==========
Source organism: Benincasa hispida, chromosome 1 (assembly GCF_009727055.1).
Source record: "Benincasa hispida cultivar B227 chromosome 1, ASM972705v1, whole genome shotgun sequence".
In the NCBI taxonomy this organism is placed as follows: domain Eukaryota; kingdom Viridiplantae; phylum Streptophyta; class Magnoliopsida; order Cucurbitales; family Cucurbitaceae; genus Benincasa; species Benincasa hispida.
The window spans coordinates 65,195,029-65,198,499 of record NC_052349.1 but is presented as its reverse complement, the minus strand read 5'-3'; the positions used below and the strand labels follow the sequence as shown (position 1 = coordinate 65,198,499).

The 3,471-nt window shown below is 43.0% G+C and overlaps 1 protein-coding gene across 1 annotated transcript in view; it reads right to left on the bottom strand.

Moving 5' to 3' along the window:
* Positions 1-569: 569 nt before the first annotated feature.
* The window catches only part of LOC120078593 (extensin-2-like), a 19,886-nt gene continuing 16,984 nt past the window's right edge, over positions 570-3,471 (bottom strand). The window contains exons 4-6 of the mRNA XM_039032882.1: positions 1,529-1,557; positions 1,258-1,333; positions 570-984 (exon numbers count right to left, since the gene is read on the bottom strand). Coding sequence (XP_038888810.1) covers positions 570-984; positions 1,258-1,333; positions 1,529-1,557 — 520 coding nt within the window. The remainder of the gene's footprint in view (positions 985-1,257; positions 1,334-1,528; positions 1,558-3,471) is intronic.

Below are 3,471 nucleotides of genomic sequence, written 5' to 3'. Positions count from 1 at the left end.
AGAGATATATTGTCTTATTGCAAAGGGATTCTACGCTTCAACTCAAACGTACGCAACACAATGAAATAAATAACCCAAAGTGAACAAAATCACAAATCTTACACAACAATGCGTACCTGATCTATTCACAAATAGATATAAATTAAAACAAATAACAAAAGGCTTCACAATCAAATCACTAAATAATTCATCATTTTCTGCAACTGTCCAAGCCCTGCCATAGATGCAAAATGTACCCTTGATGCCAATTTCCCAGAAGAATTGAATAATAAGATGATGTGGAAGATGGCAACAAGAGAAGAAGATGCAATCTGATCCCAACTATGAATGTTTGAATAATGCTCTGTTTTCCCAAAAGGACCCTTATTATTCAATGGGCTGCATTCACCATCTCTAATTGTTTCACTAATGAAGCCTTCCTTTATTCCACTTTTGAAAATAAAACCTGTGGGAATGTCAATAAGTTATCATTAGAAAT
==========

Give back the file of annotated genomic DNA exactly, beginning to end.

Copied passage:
Source organism: Benincasa hispida, chromosome 1 (assembly GCF_009727055.1).
Source record: "Benincasa hispida cultivar B227 chromosome 1, ASM972705v1, whole genome shotgun sequence".
In the NCBI taxonomy this organism is placed as follows: domain Eukaryota; kingdom Viridiplantae; phylum Streptophyta; class Magnoliopsida; order Cucurbitales; family Cucurbitaceae; genus Benincasa; species Benincasa hispida.
The window spans coordinates 65,195,029-65,198,499 of record NC_052349.1 but is presented as its reverse complement, the minus strand read 5'-3'; the positions used below and the strand labels follow the sequence as shown (position 1 = coordinate 65,198,499).

The 3,471-nt window shown below is 43.0% G+C and overlaps 1 protein-coding gene across 1 annotated transcript in view; it reads right to left on the bottom strand.

Moving 5' to 3' along the window:
* Positions 1-569: 569 nt before the first annotated feature.
* The window catches only part of LOC120078593 (extensin-2-like), a 19,886-nt gene continuing 16,984 nt past the window's right edge, over positions 570-3,471 (bottom strand). The window contains exons 4-6 of the mRNA XM_039032882.1: positions 1,529-1,557; positions 1,258-1,333; positions 570-984 (exon numbers count right to left, since the gene is read on the bottom strand). Coding sequence (XP_038888810.1) covers positions 570-984; positions 1,258-1,333; positions 1,529-1,557 — 520 coding nt within the window. The remainder of the gene's footprint in view (positions 985-1,257; positions 1,334-1,528; positions 1,558-3,471) is intronic.

Below are 3,471 nucleotides of genomic sequence, written 5' to 3'. Positions count from 1 at the left end.
AGAGATATATTGTCTTATTGCAAAGGGATTCTACGCTTCAACTCAAACGTACGCAACACAATGAAATAAATAACCCAAAGTGAACAAAATCACAAATCTTACACAACAATGCGTACCTGATCTATTCACAAATAGATATAAATTAAAACAAATAACAAAAGGCTTCACAATCAAATCACTAAATAATTCATCATTTTCTGCAACTGTCCAAGCCCTGCCATAGATGCAAAATGTACCCTTGATGCCAATTTCCCAGAAGAATTGAATAATAAGATGATGTGGAAGATGGCAACAAGAGAAGAAGATGCAATCTGATCCCAACTATGAATGTTTGAATAATGCTCTGTTTTCCCAAAAGGACCCTTATTATTCAATGGGCTGCATTCACCATCTCTAATTGTTTCACTAATGAAGCCTTCCTTTATTCCACTTTTGAAAATAAAACCTGTGGGAATGTCAATAAGTTATCATTAGAAAT